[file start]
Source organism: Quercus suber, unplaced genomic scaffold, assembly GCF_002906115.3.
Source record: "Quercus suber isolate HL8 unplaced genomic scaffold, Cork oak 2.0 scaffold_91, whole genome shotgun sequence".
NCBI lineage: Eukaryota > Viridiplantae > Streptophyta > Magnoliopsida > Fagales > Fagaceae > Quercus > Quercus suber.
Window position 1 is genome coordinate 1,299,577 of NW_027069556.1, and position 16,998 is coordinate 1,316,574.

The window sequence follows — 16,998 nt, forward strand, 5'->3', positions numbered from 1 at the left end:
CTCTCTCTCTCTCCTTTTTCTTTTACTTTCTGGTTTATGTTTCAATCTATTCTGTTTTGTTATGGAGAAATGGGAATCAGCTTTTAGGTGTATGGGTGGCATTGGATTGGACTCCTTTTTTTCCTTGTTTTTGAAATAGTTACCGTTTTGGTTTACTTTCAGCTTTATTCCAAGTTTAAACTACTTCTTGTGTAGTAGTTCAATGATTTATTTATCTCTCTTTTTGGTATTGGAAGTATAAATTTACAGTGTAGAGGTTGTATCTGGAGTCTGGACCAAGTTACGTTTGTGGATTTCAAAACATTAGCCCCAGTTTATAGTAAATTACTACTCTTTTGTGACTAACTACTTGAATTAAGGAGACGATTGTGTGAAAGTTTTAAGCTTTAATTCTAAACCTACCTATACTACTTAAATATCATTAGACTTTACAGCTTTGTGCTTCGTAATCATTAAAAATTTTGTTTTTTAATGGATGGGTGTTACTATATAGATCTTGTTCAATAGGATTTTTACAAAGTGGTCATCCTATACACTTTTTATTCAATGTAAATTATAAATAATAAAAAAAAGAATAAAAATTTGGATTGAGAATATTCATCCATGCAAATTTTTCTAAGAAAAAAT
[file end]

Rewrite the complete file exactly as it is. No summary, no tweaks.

Source organism: Quercus suber, unplaced genomic scaffold, assembly GCF_002906115.3.
Source record: "Quercus suber isolate HL8 unplaced genomic scaffold, Cork oak 2.0 scaffold_91, whole genome shotgun sequence".
NCBI lineage: Eukaryota > Viridiplantae > Streptophyta > Magnoliopsida > Fagales > Fagaceae > Quercus > Quercus suber.
Window position 1 is genome coordinate 1,299,577 of NW_027069556.1, and position 16,998 is coordinate 1,316,574.

The window sequence follows — 16,998 nt, forward strand, 5'->3', positions numbered from 1 at the left end:
CTCTCTCTCTCTCCTTTTTCTTTTACTTTCTGGTTTATGTTTCAATCTATTCTGTTTTGTTATGGAGAAATGGGAATCAGCTTTTAGGTGTATGGGTGGCATTGGATTGGACTCCTTTTTTTCCTTGTTTTTGAAATAGTTACCGTTTTGGTTTACTTTCAGCTTTATTCCAAGTTTAAACTACTTCTTGTGTAGTAGTTCAATGATTTATTTATCTCTCTTTTTGGTATTGGAAGTATAAATTTACAGTGTAGAGGTTGTATCTGGAGTCTGGACCAAGTTACGTTTGTGGATTTCAAAACATTAGCCCCAGTTTATAGTAAATTACTACTCTTTTGTGACTAACTACTTGAATTAAGGAGACGATTGTGTGAAAGTTTTAAGCTTTAATTCTAAACCTACCTATACTACTTAAATATCATTAGACTTTACAGCTTTGTGCTTCGTAATCATTAAAAATTTTGTTTTTTAATGGATGGGTGTTACTATATAGATCTTGTTCAATAGGATTTTTACAAAGTGGTCATCCTATACACTTTTTATTCAATGTAAATTATAAATAATAAAAAAAAGAATAAAAATTTGGATTGAGAATATTCATCCATGCAAATTTTTCTAAGAAAAAAT